logan j. fowler explains why Hollywood studios need to give movie renters a break …
When I buy a DVD, I obviously purchase it for the adoration of the film itself. However, the special features always make me curious, because as a movie lover, I want to know what makes the film tick. The behind the scenes looks, the commentaries, the storyboards, deleted scenes, bloopers, and the like all increase the value of the DVD.
So imagine you want to rent a film, really enjoy it, and want to see how it all came together. Well, hit the pause button. Very recently, it was announced that Hollywood studios are stripping rental DVDs of their features, as they believe it will prohibit said renter from “buying the DVD.”
Well, I call baloney. First of all, those who KNOW they are going to buy the DVD will, including the sections of top box-office grossing, financially supporting, or gift-buying variety. You know your kid loved Toy Story 3? No matter the special features, it will be purchased. Your friend loved Cyrus? Well, what a great Christmas gift! Examples aside, Hollywood places too much emphasis on restricting DVD properties from the renters, who really is their main outlet for buying MORE DVDs.
What I mean is, the people who KNOW they are going to buy the DVDs are default buyers, where as the once who are on the fence need further persuasion to buy a DVD. When they are done with the film, where is the next place to go? The special features, of course. If you do not provide this to the viewer, how can they really know if they are getting their money’s worth if they buy the DVD? Wouldn’t “trying it out” be more of a cause for them to shell out the money in the future?
Think of major “borrowing” systems we have. Gamefly.com offers a video game rental service, and you can play the WHOLE game. It’s not an extended demo. Are video game companies worried their game won’t get bought? In the economy today, forms of entertainment are expensive for some people. Being able to try it out might make them feel more comfortable, and if they really enjoy it, it will be a future purchase. Video games cost more than a DVD (it’s an increase of 30 to 40 dollars in most cases), but if there is no red light on playing a whole game for a monthly fee, there is no reason why Hollywood shouldn’t offer the same courtesy on DVD’s special features.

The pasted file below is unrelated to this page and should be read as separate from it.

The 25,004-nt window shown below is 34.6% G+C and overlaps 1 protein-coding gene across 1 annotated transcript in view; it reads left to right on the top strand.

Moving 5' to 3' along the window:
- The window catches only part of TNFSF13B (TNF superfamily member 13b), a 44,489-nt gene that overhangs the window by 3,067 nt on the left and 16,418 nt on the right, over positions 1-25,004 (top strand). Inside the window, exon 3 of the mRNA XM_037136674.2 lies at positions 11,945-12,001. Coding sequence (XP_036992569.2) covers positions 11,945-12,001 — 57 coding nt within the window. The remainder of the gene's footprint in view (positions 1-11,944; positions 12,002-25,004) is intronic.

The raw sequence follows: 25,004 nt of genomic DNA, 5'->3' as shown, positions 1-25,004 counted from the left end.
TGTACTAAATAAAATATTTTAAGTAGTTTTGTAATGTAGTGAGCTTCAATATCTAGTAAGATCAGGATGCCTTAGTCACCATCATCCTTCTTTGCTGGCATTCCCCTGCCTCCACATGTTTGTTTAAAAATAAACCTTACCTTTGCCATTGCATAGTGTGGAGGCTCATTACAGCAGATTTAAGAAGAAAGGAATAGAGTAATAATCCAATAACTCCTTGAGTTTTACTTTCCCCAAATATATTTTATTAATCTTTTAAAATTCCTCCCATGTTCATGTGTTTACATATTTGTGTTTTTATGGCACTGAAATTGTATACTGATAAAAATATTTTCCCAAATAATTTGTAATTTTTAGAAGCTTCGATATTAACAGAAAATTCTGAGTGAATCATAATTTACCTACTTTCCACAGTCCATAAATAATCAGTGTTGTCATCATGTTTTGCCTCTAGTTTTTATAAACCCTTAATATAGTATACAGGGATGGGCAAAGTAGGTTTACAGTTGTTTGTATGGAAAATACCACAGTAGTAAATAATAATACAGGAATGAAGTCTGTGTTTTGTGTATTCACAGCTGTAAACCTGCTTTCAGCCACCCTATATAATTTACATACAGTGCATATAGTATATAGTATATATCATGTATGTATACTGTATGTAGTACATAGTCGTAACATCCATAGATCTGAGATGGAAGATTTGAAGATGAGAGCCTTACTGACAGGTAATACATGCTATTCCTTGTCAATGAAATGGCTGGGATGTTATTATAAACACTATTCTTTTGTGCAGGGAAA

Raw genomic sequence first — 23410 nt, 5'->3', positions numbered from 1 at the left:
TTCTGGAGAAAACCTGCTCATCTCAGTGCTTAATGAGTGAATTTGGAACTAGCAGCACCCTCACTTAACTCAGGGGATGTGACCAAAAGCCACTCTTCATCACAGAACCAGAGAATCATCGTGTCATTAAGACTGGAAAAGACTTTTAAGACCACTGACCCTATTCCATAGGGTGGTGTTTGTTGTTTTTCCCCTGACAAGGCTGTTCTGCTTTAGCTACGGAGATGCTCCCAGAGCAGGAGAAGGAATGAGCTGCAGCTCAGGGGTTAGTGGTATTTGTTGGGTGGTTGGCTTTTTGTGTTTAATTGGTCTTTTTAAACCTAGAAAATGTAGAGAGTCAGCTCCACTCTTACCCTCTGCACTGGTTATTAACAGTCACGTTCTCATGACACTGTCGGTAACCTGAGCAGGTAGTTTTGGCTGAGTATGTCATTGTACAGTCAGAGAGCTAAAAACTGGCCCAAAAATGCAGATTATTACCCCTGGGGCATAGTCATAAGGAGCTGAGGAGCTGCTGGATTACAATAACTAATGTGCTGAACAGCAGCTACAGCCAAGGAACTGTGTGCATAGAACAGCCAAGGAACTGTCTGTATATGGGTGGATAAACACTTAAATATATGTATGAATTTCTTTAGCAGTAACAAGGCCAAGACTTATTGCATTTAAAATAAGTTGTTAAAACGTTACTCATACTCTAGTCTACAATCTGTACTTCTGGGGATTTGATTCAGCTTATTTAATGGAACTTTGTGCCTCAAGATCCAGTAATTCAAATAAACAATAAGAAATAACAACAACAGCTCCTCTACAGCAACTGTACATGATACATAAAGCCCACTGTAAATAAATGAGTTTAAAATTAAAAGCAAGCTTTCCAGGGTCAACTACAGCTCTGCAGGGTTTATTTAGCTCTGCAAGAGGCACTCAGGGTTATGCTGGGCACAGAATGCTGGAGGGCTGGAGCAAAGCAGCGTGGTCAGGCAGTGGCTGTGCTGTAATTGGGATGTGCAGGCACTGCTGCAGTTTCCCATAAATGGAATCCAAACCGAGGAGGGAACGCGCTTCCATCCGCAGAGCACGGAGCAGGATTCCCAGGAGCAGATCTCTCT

Another example is the library. Yes, you may ask, who reads books with paper in them anymore? With all the kindles and books on tape/CD/iPods, paperback and hardbound books may be going the way of the dinosaur. However, how can you beat borrowing a book for FREE? And reading it from cover to cover, if the frame of time allowed for borrowing allows you to finish it. Are book companies calling foul and only offering brief chapters and partial segments for the customer to read? No. You can read the whole thing. For FREE.
Netflix, the company who mails DVDs to your dwelling and allows all the online streaming you want in your plan, is facing severe customer complaint if they don’t fight this policy of no special features. The DVD is not a VHS tape; it provides more entertainment beyond the film. If Hollywood really wants their customers to buy a movie, provide the renter with the whole package. After all, the studios are the ones who are gaining money everyday based on their product. Allow the renter to know that their hard earned money is paying for 100 percent of the product, just so they can see if it’s worth more of their hard earned money to add it to their library.
DVDs are not theater experiences. The format exists to go beyond the movie and see how it was made or how the actors voiced it or whatever. In any case, Hollywood needs to lighten up and let the renting customer experience the DVD as it was meant to be viewed. No restrictions, no holding back, no red lights.
I hope that Hollywood studios come to their senses in this situation. Their restrictions of the quantity of material on the DVD may in fact turn against them.